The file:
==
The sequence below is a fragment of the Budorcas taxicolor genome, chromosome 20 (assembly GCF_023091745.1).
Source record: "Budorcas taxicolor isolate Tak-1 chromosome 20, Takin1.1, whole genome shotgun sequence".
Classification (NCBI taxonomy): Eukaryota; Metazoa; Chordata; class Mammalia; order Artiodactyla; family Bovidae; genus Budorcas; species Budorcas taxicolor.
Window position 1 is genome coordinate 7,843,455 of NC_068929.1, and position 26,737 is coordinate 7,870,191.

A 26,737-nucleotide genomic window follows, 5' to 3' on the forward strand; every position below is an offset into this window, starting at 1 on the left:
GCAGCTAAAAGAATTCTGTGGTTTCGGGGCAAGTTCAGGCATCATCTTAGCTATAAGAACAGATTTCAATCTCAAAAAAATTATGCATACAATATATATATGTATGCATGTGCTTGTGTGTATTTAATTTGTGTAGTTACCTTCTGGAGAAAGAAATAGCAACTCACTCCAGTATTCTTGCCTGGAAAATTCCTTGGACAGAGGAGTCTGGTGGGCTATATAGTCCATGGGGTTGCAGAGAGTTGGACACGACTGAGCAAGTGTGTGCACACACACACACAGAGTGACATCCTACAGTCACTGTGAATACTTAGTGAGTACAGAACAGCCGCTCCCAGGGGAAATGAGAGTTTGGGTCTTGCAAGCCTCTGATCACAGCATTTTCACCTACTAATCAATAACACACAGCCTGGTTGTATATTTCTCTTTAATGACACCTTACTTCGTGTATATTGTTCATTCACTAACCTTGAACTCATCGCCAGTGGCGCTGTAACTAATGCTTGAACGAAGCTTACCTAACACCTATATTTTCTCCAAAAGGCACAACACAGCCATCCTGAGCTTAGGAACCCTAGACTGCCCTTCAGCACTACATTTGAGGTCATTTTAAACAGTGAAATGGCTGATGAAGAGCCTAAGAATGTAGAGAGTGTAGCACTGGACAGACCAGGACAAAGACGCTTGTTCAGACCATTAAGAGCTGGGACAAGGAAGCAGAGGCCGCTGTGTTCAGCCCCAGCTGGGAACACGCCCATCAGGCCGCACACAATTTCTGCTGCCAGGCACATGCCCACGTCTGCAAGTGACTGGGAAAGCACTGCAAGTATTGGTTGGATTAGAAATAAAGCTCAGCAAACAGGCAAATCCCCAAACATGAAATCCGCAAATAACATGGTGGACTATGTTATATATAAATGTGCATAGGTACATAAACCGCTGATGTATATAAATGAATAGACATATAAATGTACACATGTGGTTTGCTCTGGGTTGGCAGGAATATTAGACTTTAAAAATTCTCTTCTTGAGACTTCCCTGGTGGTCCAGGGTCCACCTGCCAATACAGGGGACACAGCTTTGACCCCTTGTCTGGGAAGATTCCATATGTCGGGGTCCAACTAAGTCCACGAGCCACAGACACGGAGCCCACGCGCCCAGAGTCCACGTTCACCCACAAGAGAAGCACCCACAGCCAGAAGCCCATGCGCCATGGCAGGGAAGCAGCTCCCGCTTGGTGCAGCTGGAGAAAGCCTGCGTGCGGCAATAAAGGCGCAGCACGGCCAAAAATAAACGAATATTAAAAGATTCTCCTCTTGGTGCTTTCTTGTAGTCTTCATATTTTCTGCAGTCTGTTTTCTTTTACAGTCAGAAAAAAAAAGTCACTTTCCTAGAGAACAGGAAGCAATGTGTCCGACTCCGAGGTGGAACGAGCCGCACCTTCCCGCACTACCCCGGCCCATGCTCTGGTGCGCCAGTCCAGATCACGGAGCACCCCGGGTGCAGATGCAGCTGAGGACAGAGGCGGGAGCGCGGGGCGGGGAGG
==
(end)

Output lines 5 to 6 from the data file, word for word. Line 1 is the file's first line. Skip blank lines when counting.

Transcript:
A 26,737-nucleotide genomic window follows, 5' to 3' on the forward strand; every position below is an offset into this window, starting at 1 on the left:
GCAGCTAAAAGAATTCTGTGGTTTCGGGGCAAGTTCAGGCATCATCTTAGCTATAAGAACAGATTTCAATCTCAAAAAAATTATGCATACAATATATATATGTATGCATGTGCTTGTGTGTATTTAATTTGTGTAGTTACCTTCTGGAGAAAGAAATAGCAACTCACTCCAGTATTCTTGCCTGGAAAATTCCTTGGACAGAGGAGTCTGGTGGGCTATATAGTCCATGGGGTTGCAGAGAGTTGGACACGACTGAGCAAGTGTGTGCACACACACACACAGAGTGACATCCTACAGTCACTGTGAATACTTAGTGAGTACAGAACAGCCGCTCCCAGGGGAAATGAGAGTTTGGGTCTTGCAAGCCTCTGATCACAGCATTTTCACCTACTAATCAATAACACACAGCCTGGTTGTATATTTCTCTTTAATGACACCTTACTTCGTGTATATTGTTCATTCACTAACCTTGAACTCATCGCCAGTGGCGCTGTAACTAATGCTTGAACGAAGCTTACCTAACACCTATATTTTCTCCAAAAGGCACAACACAGCCATCCTGAGCTTAGGAACCCTAGACTGCCCTTCAGCACTACATTTGAGGTCATTTTAAACAGTGAAATGGCTGATGAAGAGCCTAAGAATGTAGAGAGTGTAGCACTGGACAGACCAGGACAAAGACGCTTGTTCAGACCATTAAGAGCTGGGACAAGGAAGCAGAGGCCGCTGTGTTCAGCCCCAGCTGGGAACACGCCCATCAGGCCGCACACAATTTCTGCTGCCAGGCACATGCCCACGTCTGCAAGTGACTGGGAAAGCACTGCAAGTATTGGTTGGATTAGAAATAAAGCTCAGCAAACAGGCAAATCCCCAAACATGAAATCCGCAAATAACATGGTGGACTATGTTATATATAAATGTGCATAGGTACATAAACCGCTGATGTATATAAATGAATAGACATATAAATGTACACATGTGGTTTGCTCTGGGTTGGCAGGAATATTAGACTTTAAAAATTCTCTTCTTGAGACTTCCCTGGTGGTCCAGGGTCCACCTGCCAATACAGGGGACACAGCTTTGACCCCTTGTCTGGGAAGATTCCATATGTCGGGGTCCAACTAAGTCCACGAGCCACAGACACGGAGCCCACGCGCCCAGAGTCCACGTTCACCCACAAGAGAAGCACCCACAGCCAGAAGCCCATGCGCCATGGCAGGGAAGCAGCTCCCGCTTGGTGCAGCTGGAGAAAGCCTGCGTGCGGCAATAAAGGCGCAGCACGGCCAAAAATAAACGAATATTAAAAGATTCTCCTCTTGGTGCTTTCTTGTAGTCTTCATATTTTCTGCAGTCTGTTTTCTTTTACAGTCAGAAAAAAAAAGTCACTTTCCTAGAGAACAGGAAGCAATGTGTCCGACTCCGAGGTGGAACGAGCCGCACCTTCCCGCACTACCCCGGCCCATGCTCTGGTGCGCCAGTCCAGATCACGGAGCACCCCGGGTGCAGATGCAGCTGAGGACAGAGGCGGGAGCGCGGGGCGGGGAGG